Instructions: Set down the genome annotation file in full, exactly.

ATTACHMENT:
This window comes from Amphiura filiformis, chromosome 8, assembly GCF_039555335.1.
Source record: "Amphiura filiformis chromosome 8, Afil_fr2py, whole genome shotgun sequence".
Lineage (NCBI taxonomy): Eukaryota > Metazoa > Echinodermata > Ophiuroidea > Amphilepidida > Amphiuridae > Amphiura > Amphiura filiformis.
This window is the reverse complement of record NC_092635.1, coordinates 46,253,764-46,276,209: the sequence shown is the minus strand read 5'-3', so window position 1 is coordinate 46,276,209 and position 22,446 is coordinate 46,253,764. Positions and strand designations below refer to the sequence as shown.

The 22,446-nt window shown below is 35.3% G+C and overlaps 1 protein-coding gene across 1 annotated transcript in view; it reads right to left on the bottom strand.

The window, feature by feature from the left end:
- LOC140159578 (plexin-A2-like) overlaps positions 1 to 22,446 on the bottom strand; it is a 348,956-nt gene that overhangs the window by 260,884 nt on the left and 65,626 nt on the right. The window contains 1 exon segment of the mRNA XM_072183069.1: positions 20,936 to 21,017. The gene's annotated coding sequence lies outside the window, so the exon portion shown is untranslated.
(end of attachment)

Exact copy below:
This window comes from Amphiura filiformis, chromosome 8, assembly GCF_039555335.1.
Source record: "Amphiura filiformis chromosome 8, Afil_fr2py, whole genome shotgun sequence".
Lineage (NCBI taxonomy): Eukaryota > Metazoa > Echinodermata > Ophiuroidea > Amphilepidida > Amphiuridae > Amphiura > Amphiura filiformis.
This window is the reverse complement of record NC_092635.1, coordinates 46,253,764-46,276,209: the sequence shown is the minus strand read 5'-3', so window position 1 is coordinate 46,276,209 and position 22,446 is coordinate 46,253,764. Positions and strand designations below refer to the sequence as shown.

The 22,446-nt window shown below is 35.3% G+C and overlaps 1 protein-coding gene across 1 annotated transcript in view; it reads right to left on the bottom strand.

The window, feature by feature from the left end:
- LOC140159578 (plexin-A2-like) overlaps positions 1 to 22,446 on the bottom strand; it is a 348,956-nt gene that overhangs the window by 260,884 nt on the left and 65,626 nt on the right. The window contains 1 exon segment of the mRNA XM_072183069.1: positions 20,936 to 21,017. The gene's annotated coding sequence lies outside the window, so the exon portion shown is untranslated.